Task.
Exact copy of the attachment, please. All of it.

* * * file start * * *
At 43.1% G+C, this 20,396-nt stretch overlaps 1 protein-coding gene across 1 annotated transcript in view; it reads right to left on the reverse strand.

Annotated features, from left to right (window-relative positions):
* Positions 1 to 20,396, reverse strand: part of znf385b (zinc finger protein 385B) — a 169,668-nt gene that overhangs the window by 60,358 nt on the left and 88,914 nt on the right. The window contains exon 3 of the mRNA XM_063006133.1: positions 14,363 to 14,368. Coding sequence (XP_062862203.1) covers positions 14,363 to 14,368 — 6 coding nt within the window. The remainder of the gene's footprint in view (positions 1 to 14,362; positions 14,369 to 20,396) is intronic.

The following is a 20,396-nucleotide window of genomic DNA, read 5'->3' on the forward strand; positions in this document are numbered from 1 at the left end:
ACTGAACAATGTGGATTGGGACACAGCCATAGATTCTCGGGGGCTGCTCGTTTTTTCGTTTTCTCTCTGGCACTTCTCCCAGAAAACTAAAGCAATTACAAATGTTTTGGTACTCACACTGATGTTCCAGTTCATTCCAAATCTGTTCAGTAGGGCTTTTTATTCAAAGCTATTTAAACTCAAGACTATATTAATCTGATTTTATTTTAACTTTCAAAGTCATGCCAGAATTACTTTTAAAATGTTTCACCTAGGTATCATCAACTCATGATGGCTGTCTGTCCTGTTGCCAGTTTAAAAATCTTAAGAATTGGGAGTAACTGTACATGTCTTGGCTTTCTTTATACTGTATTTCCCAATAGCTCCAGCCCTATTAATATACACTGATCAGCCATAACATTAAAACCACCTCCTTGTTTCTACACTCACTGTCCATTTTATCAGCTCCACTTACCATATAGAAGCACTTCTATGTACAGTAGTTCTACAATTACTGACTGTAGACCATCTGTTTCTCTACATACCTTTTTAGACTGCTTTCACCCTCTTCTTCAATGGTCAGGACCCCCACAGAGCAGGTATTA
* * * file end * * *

At 43.1% G+C, this 20,396-nt stretch overlaps 1 protein-coding gene across 1 annotated transcript in view; it reads right to left on the reverse strand.

Annotated features, from left to right (window-relative positions):
* Positions 1 to 20,396, reverse strand: part of znf385b (zinc finger protein 385B) — a 169,668-nt gene that overhangs the window by 60,358 nt on the left and 88,914 nt on the right. The window contains exon 3 of the mRNA XM_063006133.1: positions 14,363 to 14,368. Coding sequence (XP_062862203.1) covers positions 14,363 to 14,368 — 6 coding nt within the window. The remainder of the gene's footprint in view (positions 1 to 14,362; positions 14,369 to 20,396) is intronic.

The following is a 20,396-nucleotide window of genomic DNA, read 5'->3' on the forward strand; positions in this document are numbered from 1 at the left end:
ACTGAACAATGTGGATTGGGACACAGCCATAGATTCTCGGGGGCTGCTCGTTTTTTCGTTTTCTCTCTGGCACTTCTCCCAGAAAACTAAAGCAATTACAAATGTTTTGGTACTCACACTGATGTTCCAGTTCATTCCAAATCTGTTCAGTAGGGCTTTTTATTCAAAGCTATTTAAACTCAAGACTATATTAATCTGATTTTATTTTAACTTTCAAAGTCATGCCAGAATTACTTTTAAAATGTTTCACCTAGGTATCATCAACTCATGATGGCTGTCTGTCCTGTTGCCAGTTTAAAAATCTTAAGAATTGGGAGTAACTGTACATGTCTTGGCTTTCTTTATACTGTATTTCCCAATAGCTCCAGCCCTATTAATATACACTGATCAGCCATAACATTAAAACCACCTCCTTGTTTCTACACTCACTGTCCATTTTATCAGCTCCACTTACCATATAGAAGCACTTCTATGTACAGTAGTTCTACAATTACTGACTGTAGACCATCTGTTTCTCTACATACCTTTTTAGACTGCTTTCACCCTCTTCTTCAATGGTCAGGACCCCCACAGAGCAGGTATTA